Oil ITJ Interview—Tarig Anani, P2ES

Tarig Anani is President of International Operations with Petroleum Place and its software unit, P2 Energy Solutions. Anani spoke to Oil IT Journal about the rationale behind P2ES’s acquisition of Tobin International, and the company’s plans for the future.

Oil ITJ—How important is the acquisition of Tobin to Petroleum Place (PP)?

Anani—The acquisition doubles the size of the company and takes us into new areas. This is an important deal for us which we have been working on for the past six months.

Oil ITJ—This deal represents quite a change for PP—from a financial focus to technology and data.

Anani—Yes, the data piece is new, as is the addition of Tobin’s premier land package. All of this will strengthen P2ES’ back office/ERP offering. In particular, Tobin Land Suite will help us move into the SAP world. Tobin Land software is frequently bundled with SAP in the United States.

Oil ITJ—Isn’t SAP more of a competitor for your existing back office products like Excalibur from Paradigm Technologies?

Anani—Not really. We see it more as an opportunity for cooperation although the products compete in some markets. SAP is established with majors and super majors. But such companies may restrict SAP use to silos. P2ES’ enterprise software is strong in the upstream where SAP dominates the downstream.

Oil ITJ—What’s the background to Petroleum Place and P2ES?

Anani—Petroleum Place (P2ES is a wholly owned subsidiary) was set up with the intent of rolling up software and services to upstream companies [Halliburton took a 15% stake in the company in 2000]. There are two main component companies—the Oil and Gas Clearinghouse and P2ES [the unit that has acquired Tobin]. P2ES acquired Paradigm Technologies—along with its IBM/Unix-based software and mostly smaller independent clients. Last year P2ES acquired Novistar’s 6I Upstream Oracle-based financial suite [now rebranded as P2ES Enterprise Upstream] giving it a foothold in larger independent and a degree of penetration into majors and supermajors. But most IT spend is on SAP so it was inevitable that we develop services around SAP—along with JD Edwards OneWorld) Our ERP line-up now supports Oracle-based Enterprise Upstream, JD Edwards, IBM/Unix-based Excalibur and SAP.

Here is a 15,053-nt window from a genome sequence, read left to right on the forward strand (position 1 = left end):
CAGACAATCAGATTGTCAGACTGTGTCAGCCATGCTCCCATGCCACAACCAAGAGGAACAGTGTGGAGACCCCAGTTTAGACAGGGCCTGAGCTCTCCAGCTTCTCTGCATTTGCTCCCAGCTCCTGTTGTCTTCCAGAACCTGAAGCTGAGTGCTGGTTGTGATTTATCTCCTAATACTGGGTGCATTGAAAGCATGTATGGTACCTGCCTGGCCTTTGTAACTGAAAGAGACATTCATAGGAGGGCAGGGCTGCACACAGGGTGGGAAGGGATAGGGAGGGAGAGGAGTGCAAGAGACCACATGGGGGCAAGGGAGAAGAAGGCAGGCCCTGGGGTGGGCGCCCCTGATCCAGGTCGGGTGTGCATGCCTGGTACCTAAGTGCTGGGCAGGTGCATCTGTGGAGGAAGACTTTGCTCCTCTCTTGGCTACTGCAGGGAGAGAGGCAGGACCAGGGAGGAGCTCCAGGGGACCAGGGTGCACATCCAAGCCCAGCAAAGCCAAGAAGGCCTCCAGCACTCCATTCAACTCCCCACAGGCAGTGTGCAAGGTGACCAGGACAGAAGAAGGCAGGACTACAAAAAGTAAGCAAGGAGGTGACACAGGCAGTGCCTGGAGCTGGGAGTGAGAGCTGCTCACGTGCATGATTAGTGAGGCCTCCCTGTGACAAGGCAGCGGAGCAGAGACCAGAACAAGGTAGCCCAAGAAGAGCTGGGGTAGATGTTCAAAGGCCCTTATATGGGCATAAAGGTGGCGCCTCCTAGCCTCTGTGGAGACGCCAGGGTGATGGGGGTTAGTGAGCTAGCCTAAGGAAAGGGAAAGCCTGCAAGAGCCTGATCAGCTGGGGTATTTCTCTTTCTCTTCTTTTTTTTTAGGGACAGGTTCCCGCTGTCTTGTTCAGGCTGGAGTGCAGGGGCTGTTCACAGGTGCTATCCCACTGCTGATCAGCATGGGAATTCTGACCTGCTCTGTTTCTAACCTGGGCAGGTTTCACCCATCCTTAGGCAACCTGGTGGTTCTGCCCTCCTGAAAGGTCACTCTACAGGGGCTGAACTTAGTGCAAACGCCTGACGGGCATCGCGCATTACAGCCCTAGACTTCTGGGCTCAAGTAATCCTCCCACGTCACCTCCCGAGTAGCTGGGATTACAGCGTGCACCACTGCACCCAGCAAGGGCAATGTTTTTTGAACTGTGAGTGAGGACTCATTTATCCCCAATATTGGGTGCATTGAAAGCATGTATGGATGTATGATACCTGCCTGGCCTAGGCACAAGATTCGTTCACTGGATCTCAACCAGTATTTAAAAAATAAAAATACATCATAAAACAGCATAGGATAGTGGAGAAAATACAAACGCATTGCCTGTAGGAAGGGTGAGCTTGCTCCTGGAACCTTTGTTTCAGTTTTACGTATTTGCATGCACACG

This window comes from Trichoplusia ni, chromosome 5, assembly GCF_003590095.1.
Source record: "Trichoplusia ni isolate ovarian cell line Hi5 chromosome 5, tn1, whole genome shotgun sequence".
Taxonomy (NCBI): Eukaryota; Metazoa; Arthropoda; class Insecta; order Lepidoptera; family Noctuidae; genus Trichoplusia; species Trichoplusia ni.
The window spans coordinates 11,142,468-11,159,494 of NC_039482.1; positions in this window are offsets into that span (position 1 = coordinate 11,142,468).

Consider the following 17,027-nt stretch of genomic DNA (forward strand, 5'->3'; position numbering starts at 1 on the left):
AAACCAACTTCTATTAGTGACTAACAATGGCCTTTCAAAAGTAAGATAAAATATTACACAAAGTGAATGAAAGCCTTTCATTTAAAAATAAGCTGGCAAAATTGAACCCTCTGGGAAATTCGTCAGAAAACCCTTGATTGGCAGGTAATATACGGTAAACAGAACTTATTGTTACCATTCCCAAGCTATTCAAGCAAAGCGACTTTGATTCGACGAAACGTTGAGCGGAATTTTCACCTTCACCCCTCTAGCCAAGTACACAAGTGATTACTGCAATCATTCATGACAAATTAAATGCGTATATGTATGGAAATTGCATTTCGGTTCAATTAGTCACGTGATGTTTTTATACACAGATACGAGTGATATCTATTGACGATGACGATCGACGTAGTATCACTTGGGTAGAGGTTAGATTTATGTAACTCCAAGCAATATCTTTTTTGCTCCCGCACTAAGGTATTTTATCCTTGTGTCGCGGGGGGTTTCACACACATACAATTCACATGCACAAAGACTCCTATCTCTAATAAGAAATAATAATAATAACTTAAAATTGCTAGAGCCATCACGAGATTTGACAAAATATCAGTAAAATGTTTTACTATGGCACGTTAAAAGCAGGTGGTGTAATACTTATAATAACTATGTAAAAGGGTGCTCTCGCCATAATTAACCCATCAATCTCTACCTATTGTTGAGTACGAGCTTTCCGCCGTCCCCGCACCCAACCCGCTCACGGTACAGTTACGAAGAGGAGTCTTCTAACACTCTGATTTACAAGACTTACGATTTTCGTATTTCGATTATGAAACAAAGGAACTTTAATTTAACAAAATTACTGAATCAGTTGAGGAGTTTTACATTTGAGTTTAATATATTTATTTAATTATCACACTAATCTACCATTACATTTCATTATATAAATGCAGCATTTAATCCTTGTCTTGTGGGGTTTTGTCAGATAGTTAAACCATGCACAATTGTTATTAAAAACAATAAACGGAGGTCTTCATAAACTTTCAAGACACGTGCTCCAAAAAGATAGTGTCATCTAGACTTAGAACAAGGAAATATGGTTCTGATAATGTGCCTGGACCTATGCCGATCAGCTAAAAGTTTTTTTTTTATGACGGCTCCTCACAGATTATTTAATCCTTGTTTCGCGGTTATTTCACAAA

Oil ITJ—Last time we covered Tobin, InSight was being rolled-out. InSight does not appear to have set the world alight—was it germane to the acquisition?

Anani—Yes, InSight is an important facet of Tobin’s software line-up. We are now in the process of evaluating its usefulness to customers and exactly where it is at in development terms.

Oil ITJ—Would it be fair to say that Tobin has declined as IHS Energy has risen?

Anani—No, Tobin is a household name and remains dominant in the data space. Tobin has a very strong brand with broad recognition. The situation with InSight is slightly different. InSight is still a new product which may have a great future alongside the core data products.

Oil ITJ—What became of Tobin’s Global Planner which was digitizing Russian military maps?

Anani—Sure, Global Planner is still part of the equation. Tobin has a Moscow-based subsidiary working with companies such as Yukos. We have a great team over there - all very well qualified engineers working for considerably less than their western counterparts. This operation has great potential as a springboard to other international opportunities.

Oil ITJ—And what of your other international ventures?

Anani—P2ES has expanded following partnerships with UK-based SAP implementation specialists AbSoft and German integrators Amadee. Other more technology-focused relationships have been established with Hannover-based Impress and Edinburgh Petroleum Services. Again the focus is on integration and connectivity with SAP. Our international presence is also evident from our two major middle east clients—Abu Dhabi National Oil Co. and Kuwait Oil Co.

Oil ITJ—How much did you pay for Tobin?

Anani—I’m sorry, I can’t tell you that. What I can say is that Petroleum Place has a very strong balance sheet and the acquisition will put Tobin in a much better position to do things that they would not have been able to do otherwise. Integration will produce considerable cost savings and synergies. The Tobin product lines will continue. In fact customers will see little change except for new products.

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